A history of holding back Equal Pay

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Jane Hardy’s opening article on equal pay (March SR) makes fascinating reading. The following points supplement her account.

The 1918 War Cabinet inquiry that Jane mentions includes Beatrice Webb’s devastating minority report, that still repays reading. She argued that “the popular formula of ‘Equal Pay for Equal Work’…is so ambiguous and so easily evaded as not to constitute any principle”.

Webb argued for occupational or standard rates, with no more reason for these to differ according to the worker’s sex than “according to their race, creed, height or weight”.

The June 1919 Versailles “peace” Treaty, where the victorious powers carved up the world, also took account of workers’ militancy. Part 13 (Labour) of the treaty contained the constitution of the soon-to-be-formed International Labour Organisation (ILO) and its “general principles”, including that “men and women should receive equal remuneration for work of equal value”.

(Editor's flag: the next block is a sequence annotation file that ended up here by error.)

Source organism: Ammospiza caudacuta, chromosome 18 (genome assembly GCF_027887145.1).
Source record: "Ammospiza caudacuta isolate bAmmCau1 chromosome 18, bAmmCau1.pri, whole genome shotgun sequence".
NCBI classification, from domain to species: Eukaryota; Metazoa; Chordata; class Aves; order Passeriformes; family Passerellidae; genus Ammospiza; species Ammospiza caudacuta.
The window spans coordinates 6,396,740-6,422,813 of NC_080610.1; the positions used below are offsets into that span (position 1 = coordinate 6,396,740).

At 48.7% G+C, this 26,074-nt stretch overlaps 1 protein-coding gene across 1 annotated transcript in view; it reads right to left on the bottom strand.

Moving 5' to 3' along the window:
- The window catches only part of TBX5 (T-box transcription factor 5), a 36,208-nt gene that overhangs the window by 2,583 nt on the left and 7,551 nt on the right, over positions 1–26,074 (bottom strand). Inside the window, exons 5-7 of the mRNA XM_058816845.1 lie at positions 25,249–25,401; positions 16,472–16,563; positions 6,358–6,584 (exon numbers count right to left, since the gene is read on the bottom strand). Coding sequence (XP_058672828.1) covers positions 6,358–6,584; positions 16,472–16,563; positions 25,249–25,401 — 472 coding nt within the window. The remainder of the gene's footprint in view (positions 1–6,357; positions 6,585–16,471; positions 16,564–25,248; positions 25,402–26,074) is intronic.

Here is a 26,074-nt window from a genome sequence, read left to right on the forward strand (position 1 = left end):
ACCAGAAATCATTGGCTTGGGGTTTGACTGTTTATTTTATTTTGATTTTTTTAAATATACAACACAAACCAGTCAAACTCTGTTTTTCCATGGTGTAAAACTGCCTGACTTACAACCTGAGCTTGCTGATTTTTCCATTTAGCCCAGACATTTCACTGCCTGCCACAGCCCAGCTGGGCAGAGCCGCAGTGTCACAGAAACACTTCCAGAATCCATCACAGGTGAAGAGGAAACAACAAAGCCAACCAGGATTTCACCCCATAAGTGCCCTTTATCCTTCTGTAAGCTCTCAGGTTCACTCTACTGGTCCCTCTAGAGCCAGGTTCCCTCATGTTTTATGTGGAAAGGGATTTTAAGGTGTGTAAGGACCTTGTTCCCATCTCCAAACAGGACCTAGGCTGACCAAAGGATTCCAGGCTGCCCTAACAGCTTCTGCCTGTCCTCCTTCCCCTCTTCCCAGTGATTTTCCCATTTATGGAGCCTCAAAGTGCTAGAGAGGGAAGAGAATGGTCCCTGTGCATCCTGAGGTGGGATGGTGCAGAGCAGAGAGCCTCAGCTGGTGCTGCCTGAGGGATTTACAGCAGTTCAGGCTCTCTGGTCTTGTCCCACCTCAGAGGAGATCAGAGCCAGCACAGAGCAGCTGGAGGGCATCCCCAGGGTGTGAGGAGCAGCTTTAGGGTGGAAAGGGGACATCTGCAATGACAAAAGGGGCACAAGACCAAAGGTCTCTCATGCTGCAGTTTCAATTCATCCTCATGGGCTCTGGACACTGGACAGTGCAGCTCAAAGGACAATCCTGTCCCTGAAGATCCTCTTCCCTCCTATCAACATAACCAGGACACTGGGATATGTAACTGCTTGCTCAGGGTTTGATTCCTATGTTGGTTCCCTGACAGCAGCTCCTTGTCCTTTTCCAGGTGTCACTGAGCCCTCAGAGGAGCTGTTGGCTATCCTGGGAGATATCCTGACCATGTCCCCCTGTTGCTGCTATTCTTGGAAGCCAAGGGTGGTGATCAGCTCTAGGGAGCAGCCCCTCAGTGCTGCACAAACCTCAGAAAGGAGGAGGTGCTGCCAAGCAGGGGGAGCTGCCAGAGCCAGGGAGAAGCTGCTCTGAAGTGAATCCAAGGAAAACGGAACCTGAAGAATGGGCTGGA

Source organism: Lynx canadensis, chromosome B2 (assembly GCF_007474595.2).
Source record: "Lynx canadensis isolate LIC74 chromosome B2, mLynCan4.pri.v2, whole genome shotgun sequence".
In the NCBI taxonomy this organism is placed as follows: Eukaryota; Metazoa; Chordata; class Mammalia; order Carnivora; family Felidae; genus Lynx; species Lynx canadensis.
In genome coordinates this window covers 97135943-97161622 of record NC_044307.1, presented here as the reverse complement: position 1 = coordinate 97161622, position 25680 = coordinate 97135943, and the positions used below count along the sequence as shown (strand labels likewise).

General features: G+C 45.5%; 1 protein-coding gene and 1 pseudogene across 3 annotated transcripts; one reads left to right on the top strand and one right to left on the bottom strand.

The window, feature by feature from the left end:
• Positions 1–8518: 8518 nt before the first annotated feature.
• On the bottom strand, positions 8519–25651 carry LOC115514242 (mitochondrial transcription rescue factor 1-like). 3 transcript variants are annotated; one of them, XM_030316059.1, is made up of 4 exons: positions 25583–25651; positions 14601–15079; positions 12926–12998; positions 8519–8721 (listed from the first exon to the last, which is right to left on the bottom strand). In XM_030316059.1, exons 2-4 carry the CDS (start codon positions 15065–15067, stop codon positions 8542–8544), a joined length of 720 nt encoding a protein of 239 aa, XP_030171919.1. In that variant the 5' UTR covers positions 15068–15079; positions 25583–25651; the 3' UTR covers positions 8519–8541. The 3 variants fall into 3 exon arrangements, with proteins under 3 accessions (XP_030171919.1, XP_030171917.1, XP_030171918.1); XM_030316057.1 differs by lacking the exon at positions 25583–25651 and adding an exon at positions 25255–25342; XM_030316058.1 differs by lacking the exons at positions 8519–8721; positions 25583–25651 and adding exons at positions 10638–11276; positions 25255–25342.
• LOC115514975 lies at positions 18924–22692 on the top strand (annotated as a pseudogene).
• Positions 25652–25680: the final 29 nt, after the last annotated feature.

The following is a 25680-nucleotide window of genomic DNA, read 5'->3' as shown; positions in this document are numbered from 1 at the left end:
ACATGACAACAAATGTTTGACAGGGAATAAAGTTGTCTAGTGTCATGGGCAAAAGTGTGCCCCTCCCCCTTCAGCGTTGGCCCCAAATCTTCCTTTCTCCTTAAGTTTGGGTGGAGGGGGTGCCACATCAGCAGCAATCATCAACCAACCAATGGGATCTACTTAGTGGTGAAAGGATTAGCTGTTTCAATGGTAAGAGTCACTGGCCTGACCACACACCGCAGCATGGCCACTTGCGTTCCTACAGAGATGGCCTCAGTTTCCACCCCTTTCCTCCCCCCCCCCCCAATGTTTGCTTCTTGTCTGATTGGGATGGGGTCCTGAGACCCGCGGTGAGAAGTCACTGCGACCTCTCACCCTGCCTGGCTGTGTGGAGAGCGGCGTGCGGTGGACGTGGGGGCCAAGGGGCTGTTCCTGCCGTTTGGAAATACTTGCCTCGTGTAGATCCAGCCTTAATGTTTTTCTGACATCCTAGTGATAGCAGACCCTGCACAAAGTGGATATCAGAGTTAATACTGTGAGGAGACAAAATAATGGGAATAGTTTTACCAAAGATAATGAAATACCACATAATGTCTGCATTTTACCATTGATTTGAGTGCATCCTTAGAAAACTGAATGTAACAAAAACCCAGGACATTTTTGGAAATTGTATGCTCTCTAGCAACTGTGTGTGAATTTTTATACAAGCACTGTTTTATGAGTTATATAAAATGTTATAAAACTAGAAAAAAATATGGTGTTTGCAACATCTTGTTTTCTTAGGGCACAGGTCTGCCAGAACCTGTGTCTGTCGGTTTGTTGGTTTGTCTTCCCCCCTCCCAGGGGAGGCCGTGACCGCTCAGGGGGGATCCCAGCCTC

It was not until 1951 that this principle became the subject of ILO Convention 100 and ILO Recommendation 90. The latter suggested that member states apply this first to central and local government.

In Britain, a private members’ bill in March 1954, for “equal pay for work of equal value”, was a focal point in the campaign Jane describes. But this formulation disappeared, not to be achieved until the 1983 regulations (bringing the UK in line with a 1975 European directive).

Instead, the Tory government conceded a scheme to bring “equal pay for equal work” for non-industrial female civil servants, through seven equal annual instalments, from 1955 to 1961. Similar agreements were made for white-collar women in local government, the NHS, and nationalised industries, and for teachers and nurses.

This phasing of “equal pay” was to be repeated when employers were allowed five years to implement the 1970 Equal Pay Act.

Dave Lyddon
Keele